Dolski, the director at Värde, said that the company’s insistence on strong underwriting goes directly to the value of its reputation. “I think the investor reception to the Värde name was very positive,” she said of the firm’s most recent transaction, a $462 million deal that securitized 25 loans on 27 properties. “We were very happy with the execution, and I think it speaks a lot to the platform.”

Issuer reputation is crucial to Greystone as well, Baevsky said, noting that investors’ hunger for its multifamily CLOs in particular has allowed the lender to structure the deals on its own terms.

“We’ve basically said, if you want my product, you’re going to have to invest with me through an actively managed structure,” Baevsky said. Investors are willing to go along because “they have a good idea of what we’re investing in.”

primaryphoto1 Checking if CLOs Are A OK
On Nov. 29, TPG announced the closing of TRTX 2018-FL2, which houses 21-00 49th Avenue (pictured), in Queens. The deal includes 24-month re-investment period; $795.1 million of bonds were placed with third party institutional investors.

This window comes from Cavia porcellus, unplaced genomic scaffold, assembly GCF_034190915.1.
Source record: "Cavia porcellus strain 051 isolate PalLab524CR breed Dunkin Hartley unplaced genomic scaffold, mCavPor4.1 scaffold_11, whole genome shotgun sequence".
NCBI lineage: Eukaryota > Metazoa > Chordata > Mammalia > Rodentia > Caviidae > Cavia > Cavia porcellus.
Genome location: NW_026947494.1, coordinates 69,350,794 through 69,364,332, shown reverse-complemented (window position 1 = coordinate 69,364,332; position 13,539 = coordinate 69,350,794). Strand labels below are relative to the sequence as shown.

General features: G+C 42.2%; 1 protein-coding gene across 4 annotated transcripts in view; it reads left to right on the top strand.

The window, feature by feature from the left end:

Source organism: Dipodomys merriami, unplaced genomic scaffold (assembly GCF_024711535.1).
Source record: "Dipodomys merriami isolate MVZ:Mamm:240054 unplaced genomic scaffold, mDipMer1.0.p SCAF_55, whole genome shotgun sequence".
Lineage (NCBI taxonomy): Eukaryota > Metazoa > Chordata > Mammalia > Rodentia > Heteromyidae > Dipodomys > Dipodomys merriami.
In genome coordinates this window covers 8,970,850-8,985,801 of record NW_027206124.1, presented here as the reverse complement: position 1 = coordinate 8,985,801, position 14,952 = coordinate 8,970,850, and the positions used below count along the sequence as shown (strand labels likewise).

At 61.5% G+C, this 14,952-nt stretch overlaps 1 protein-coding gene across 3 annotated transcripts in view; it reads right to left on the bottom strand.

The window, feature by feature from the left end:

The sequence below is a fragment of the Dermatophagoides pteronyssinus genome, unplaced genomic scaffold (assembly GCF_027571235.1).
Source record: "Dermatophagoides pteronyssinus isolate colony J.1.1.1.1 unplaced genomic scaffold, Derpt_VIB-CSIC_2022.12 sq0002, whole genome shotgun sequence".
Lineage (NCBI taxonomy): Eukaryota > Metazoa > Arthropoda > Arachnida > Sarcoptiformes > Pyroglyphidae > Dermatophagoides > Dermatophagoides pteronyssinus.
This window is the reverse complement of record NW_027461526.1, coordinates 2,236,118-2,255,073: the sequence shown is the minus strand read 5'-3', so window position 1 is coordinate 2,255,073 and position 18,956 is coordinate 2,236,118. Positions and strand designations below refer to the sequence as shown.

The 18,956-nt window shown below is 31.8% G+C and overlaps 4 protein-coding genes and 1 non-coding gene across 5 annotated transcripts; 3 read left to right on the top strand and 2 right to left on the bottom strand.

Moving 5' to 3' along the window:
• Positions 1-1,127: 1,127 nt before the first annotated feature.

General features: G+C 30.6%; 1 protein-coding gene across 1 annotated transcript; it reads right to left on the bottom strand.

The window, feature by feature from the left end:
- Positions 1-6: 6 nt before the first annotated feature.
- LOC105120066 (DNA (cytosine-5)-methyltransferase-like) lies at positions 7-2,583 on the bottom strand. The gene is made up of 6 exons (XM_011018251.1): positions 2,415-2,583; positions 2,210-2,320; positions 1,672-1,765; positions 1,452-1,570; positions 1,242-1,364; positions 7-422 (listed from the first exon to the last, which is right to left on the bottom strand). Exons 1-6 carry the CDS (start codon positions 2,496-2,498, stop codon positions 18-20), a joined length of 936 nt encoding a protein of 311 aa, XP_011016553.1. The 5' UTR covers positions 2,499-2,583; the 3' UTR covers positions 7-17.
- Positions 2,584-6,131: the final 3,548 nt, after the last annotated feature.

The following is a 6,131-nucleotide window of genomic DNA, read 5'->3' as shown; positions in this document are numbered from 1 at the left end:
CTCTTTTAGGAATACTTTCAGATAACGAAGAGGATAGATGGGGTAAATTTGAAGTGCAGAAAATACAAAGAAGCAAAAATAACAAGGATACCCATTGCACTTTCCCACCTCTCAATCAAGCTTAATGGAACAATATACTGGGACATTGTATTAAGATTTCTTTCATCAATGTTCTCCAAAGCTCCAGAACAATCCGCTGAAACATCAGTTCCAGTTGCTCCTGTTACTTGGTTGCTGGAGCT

Issuers, of course, are happy to cheerlead for the sector, but the investors who meet them across the table realize that a modicum of caution is in order. The amount of money chasing short-term real estate debt is unprecedented, Talmadge realizes, which forces him to consider whether it could dry up again, leaving CLO borrowers in the lurch when it comes time for refinancings they’d counted on landing.

In particular, Talmadge said, in any upcycle, issuers might attempt to push a structured vehicle beyond its capabilities. “I think one thing we haven’t particularly liked is the level of modifications that we’re beginning to see built into some of these transactions,” he said, referring to a growing volume of managed deals that issuers can modify even after investors have bought the securities. He said the trend “has given increasing latitude to [issuers] to do as they see fit, which may not always be in the best interest of the bondholders. It may, [however], very well be in the best interest of maintaining an originations relationship.”